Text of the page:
• Biochemical diagnosis based on demonstration of elevated plasma amylase, usually to >10x upper limit of normal. Once the diagnosis is made, further plasma amylase measurements are rarely necessary!

• BEWARE other causes of hyperamylasaemia (although usually of lesser magnitude) which include:
- Other acute abdominal emergencies (perforated ulcer; ruptured ectopic)
- Diabetic ketoacidosis
- Renal failure (reduced amylase clearance)
- Mumps (salivary amylase)
- Macroamylaseaemia (permanently raised levels due to circulating amylase/IgG complex). A harmless condition.

9

Neuroendocrine Tumours of the Gut
Two examples are outlined.

Carcinoid Syndrome
• Most carcinoid tumours occur in the gut
• Symptoms (flushing, diarrhoea, borborygmi, wheezing) usually associated with presence of liver metastases or foregut tumours (eg lung), when tumour products are secreted directly into systemic circulation. These include tryptophan metabolites (serotonin etc.) and various peptides.
• Diversion of tryptophan to serotonin synthesis can cause pellagra like syndrome.
• Diagnose and monitor via urine 5-hydroxyindoleacetic acid (5HIAA) excretion.


Gastrinoma (Zollinger-Ellison Syndrome)
• Usual sites are pancreas and duodenum - 60 % are malignant
• May be part of multiple endocrine neoplasia (MEN) syndrome
• Hypersecretion of gastric acid causes severe ulceration and malabsorption
• Plasma gastrin levels aid diagnosis but note other causes of hypergastrinaeamia
including H2 blocker therapy.

10

• PTH is released from parathyroid glands in response to:

- A fall in plasma ionised Ca (most important)
- A rise in plasma phosphate (chronic effect only)

11

• Target organs of PTH are:

Kidney: Increases Ca reabsorption Decreases PO4 reabsorption
Decreases HCO3 reabsorption
Increased Vit D activation (1 hydroxylation)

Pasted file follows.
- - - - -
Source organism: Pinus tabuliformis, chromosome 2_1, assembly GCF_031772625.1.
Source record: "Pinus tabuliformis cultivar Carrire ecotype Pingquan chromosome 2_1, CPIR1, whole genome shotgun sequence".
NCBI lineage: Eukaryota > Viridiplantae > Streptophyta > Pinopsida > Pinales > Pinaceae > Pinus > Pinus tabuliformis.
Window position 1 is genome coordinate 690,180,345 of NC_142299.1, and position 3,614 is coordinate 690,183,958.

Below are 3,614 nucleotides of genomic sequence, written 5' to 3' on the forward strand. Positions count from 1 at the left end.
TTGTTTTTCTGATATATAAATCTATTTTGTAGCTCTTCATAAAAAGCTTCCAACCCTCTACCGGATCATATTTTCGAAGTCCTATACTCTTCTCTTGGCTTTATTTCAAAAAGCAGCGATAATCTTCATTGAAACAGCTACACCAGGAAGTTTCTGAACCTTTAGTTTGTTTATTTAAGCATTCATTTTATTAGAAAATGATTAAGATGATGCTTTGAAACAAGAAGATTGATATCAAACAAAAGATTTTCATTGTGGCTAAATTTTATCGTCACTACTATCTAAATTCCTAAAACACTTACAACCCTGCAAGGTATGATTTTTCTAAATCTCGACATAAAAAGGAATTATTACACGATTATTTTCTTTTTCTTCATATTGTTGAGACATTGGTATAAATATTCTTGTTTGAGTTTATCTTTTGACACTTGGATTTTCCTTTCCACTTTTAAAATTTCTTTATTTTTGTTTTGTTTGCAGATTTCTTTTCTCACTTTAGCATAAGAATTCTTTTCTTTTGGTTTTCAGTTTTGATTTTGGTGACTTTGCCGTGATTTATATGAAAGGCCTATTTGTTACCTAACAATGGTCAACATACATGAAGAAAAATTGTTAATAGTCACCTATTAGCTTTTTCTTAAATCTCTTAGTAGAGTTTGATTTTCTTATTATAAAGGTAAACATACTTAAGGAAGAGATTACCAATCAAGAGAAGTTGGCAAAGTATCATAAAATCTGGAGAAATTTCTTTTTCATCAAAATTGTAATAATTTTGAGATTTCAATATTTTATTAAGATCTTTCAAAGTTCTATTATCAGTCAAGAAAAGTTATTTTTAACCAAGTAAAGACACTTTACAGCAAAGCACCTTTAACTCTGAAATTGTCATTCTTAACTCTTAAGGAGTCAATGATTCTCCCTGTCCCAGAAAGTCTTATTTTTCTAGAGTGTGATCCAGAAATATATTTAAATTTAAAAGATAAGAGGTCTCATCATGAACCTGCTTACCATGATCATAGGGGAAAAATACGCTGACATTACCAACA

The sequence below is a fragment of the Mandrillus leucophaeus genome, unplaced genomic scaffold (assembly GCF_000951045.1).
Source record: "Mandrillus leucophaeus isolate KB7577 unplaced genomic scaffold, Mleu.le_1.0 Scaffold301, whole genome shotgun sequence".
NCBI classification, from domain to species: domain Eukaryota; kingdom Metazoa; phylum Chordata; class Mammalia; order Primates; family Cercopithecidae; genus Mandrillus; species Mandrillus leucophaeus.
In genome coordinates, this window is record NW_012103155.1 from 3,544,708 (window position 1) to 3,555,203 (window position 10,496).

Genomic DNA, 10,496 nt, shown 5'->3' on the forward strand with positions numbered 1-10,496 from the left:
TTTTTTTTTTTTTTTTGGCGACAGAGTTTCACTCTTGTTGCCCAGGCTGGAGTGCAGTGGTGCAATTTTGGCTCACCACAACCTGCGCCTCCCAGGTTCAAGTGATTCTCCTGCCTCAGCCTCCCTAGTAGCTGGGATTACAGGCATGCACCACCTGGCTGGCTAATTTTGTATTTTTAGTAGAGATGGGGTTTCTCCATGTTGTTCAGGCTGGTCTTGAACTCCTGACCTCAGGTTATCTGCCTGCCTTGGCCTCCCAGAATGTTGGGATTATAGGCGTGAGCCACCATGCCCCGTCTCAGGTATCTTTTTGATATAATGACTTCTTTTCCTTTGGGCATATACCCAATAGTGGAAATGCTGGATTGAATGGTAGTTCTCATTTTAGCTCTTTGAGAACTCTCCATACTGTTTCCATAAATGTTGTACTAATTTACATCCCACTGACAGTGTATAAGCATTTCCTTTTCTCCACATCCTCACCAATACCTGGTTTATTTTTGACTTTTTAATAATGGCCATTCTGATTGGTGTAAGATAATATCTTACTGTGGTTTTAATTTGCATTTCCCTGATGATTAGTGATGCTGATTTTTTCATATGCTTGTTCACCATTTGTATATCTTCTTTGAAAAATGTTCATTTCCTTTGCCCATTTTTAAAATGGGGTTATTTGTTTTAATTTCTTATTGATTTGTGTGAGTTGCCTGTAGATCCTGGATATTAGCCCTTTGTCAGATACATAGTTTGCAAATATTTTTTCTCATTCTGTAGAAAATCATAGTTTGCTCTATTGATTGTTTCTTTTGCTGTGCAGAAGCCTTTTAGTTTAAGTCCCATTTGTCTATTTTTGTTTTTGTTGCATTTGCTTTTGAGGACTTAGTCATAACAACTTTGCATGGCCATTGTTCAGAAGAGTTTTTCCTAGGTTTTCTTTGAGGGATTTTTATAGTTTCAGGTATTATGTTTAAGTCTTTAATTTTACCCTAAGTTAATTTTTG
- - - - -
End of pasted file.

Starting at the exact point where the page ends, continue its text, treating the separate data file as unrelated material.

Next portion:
Bone: Increases osteoclastic resorption

12

causes of hypercalcaemia

Causes
• Common
• Others
Simple Guide
- Primary hyperparathyroidism (prevalence 1/1000) - Malignant disease (including myeloma)
- Bony metastases
- Tumour synthesis of PTH related peptide
- Tumour synthesis of other hypercalcaemic agents
- Sarcoidosis (increased calcitriol synthesis)
- Vitamin D intoxication
- Tertiary hyperparathyroidism (eg chronic renal failure → post
Tx)
- Immobilisation (Pagets, adolescents)
- Thyrotoxicosis, if severe
- Thiazide diuretics
- Familial hypocalciuric hypercalcaemia (very rare)


• Hypercalcaemia + suppressed PTH = non-parathyroid cause
• Hypercalcaemia + raised (or detectable) PTH = PTH mediated cause

13

causes of hypocalcaemia

Causes (but beware hypoalbuminaemia)
• Vitamin D deficiency.
• Disordered vitamin D metabolism (eg renal failure).
• Hypoparathyroidism (congenital; autoimmune; post thyroid surgery; infiltrations).
• Pseudohypoparathyroidism (PTH resistance).
• Magnesium depletion (impaired PTH synthesis/release).
• Acute pancreatitis.
• Neonatal.
• Massive blood transfusion (citrated blood).
Gut malabsorption Page 6

Simple Guide
• Hypocalcaemia + low/undetectable PTH = hypoparathyroidism.
• Hypocalcaemia + elevated PTH = non-parathyroid cause (except pseudo hypo-
parathyroid).

14

what is PARENTERAL NUTRITION

Parenteral nutrition (PN) is feeding a person intravenously, bypassing the usual process of eating and digestion. The person receives nutritional formulae that contain nutrients such as glucose, amino acids, lipids and added vitamins and dietary minerals.